Item Code: IDD472
Motilal Banarsidas Publishers Pvt. Ltd.
Size: 8.8" X 5.8"
Weight of the Book: 515 gms
Price: $32.00 Shipping Free
This is a precious book that needs to be treated by chapter. The Chap. One on "Imagining Images" discusses how t0 get the presence’ of the Buddha, and the problems this involves. Chap. Three "Imaging and Imagining the Buddha” takes up the problem of the initial images of the Buddha and the association with meditating on the Buddha. Chap. Four is on "The Image of wisdom". By Wisdom’ Kinnard means prajna in Buddhism. And by `image’ he especially means the two representations of the Buddha—the ‘earth—touching gesture’ and the ‘turning the wheel- of-dharma gesture’. While he seems to prefer Wisdom’ for prajna, he does recognize the meaning ‘insight’ because this implicates ‘seeing’. This Chap. Four is full of interesting material. chap. Five "Representing Prajnaparamita" is well illustrated with sculptures. It explains his title "lmaging wisdom" although he grants that such representations are some centuries later than the actual Prajnaparamita scriptures. His last chapter (Seven) entitled "Seeing and Knowing" shows the difference between seeing, e.g. a book on Prajna, and the ‘knowing’ through the development of prajna. The entire book is easy to understand, and makes an excellent addition to a Buddhist library.
About the Book:
On its broadest level, this book contributes to an ongoing expansion of both the history of religious and Buddhist studies by focusing on what is a far too frequently ignored aspect of religious experience: visual images.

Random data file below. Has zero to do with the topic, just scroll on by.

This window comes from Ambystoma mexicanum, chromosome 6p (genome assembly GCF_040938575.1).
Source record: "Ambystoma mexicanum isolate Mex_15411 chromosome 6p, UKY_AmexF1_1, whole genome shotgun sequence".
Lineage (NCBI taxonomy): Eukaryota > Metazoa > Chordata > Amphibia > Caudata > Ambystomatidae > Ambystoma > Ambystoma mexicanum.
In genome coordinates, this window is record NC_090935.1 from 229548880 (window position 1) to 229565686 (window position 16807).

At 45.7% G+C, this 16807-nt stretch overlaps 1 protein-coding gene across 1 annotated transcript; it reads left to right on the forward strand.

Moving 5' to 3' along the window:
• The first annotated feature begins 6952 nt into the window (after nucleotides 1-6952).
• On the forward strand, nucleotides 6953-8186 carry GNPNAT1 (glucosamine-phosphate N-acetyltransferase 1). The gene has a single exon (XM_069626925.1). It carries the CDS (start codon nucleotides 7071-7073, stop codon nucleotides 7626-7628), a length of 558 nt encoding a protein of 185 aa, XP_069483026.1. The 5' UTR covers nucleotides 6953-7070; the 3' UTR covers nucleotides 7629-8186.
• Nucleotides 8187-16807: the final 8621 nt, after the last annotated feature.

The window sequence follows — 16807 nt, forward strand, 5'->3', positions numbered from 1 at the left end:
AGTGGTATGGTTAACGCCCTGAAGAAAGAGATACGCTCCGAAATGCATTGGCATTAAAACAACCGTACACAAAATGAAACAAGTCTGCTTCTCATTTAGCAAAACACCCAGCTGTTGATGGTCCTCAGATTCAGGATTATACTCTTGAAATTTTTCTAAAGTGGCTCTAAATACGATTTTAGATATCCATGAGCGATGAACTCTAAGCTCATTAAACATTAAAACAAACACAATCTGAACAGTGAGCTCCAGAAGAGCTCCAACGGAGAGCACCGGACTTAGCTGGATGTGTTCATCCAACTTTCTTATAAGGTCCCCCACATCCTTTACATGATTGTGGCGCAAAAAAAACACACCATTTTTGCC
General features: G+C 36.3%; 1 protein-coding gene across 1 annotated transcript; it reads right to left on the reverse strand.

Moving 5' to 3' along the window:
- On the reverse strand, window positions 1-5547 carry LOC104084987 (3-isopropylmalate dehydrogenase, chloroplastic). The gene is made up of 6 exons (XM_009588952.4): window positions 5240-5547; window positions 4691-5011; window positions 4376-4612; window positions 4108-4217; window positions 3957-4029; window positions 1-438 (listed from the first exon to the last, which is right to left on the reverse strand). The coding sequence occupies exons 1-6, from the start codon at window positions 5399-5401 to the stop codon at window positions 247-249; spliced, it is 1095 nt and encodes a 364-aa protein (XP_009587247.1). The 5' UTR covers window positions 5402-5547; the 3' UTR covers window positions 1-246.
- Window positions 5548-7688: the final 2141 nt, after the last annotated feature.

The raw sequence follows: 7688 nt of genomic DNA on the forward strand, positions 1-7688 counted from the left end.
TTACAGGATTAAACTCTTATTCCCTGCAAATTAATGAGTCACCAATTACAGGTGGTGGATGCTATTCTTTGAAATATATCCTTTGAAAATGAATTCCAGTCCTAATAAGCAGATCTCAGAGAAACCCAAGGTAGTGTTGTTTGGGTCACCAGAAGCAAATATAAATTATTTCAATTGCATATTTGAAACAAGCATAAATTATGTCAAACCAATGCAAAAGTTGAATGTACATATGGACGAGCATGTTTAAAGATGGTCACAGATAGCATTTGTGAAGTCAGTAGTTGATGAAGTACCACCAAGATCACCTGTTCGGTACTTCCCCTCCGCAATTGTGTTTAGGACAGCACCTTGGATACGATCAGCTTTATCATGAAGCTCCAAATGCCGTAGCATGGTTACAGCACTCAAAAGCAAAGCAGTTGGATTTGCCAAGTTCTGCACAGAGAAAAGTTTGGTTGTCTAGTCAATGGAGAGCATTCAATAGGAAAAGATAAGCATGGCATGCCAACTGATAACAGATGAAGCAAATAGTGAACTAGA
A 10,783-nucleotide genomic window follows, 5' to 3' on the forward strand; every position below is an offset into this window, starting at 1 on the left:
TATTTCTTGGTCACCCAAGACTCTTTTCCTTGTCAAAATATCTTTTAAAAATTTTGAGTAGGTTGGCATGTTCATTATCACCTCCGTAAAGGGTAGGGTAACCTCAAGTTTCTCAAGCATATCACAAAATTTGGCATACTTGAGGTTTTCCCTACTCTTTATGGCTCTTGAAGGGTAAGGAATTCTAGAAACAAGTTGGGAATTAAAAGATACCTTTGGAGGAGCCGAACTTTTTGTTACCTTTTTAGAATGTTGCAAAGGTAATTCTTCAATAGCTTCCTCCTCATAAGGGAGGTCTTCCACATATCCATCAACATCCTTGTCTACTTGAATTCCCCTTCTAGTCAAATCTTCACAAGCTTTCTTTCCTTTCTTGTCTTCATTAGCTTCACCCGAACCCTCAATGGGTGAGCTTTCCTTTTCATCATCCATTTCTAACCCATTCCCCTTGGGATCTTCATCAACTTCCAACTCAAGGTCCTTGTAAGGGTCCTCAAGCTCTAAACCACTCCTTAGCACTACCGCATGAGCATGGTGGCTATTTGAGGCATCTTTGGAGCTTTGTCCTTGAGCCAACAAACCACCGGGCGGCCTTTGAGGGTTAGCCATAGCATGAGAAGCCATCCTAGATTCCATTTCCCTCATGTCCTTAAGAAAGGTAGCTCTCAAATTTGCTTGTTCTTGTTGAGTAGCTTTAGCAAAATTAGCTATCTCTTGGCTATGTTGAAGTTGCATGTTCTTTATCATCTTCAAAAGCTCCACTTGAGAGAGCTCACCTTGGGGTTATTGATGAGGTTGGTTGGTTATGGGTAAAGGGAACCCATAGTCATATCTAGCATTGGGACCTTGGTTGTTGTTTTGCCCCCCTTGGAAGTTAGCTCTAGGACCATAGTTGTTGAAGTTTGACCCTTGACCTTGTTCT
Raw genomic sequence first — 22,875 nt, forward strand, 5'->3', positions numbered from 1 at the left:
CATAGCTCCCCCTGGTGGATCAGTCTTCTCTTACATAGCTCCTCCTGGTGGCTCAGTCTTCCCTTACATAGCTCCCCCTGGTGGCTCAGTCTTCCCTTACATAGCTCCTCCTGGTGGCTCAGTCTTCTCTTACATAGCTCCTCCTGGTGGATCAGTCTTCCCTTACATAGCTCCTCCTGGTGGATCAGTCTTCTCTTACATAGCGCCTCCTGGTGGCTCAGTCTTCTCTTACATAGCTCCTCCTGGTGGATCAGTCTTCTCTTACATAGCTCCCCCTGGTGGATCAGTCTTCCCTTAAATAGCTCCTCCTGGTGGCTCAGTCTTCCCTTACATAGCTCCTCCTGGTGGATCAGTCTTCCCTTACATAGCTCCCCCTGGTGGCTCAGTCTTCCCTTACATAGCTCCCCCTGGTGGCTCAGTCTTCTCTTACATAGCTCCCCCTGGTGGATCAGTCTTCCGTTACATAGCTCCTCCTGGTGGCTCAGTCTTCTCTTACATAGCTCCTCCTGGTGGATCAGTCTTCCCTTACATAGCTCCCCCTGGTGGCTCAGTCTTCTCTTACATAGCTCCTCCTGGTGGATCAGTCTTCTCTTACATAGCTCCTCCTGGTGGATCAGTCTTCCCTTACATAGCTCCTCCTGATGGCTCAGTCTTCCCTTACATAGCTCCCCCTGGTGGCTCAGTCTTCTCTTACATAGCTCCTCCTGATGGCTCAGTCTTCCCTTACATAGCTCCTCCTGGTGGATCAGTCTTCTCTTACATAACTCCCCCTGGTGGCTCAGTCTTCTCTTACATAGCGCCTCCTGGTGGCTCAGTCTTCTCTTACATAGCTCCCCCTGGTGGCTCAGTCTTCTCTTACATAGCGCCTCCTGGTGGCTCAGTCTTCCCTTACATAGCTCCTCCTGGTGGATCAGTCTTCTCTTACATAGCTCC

This is a study that is intended to speak to, and be relevant for, not only those interested specifically in Buddhism, but also scholars and students in the field of religion at large who are interested in the dialectical ways abstract, abstruse and even rarified textual discourses interact with devotional practices 'on the ground'.
The specific focus of this book is on the Buddhist visual practices surrounding the visual representation of a single, central concept, prajna, or wisdom, in medieval north India. Prajna, however, was not only an intellectual state and spiritual goal to which to aspire. Rather, wisdom also becomes a quality to be visually represented and ritually responded to, even an active presence to be venerated in much the same manner as the Buddha himself.
This book explores the ways in which the production and use of artistic images involving prajna constituted a central, if not the central, component of Buddhist religious practice in Medieval India.
About the Author:
JACOB N. KINNARD teaches at Northwestern University, Illinois.
List of Figures
Present Presence, Present Absence
Imaging and Imagining the Buddha
The Image of Wisdom
The Book is the Thing
Seeing and Knowing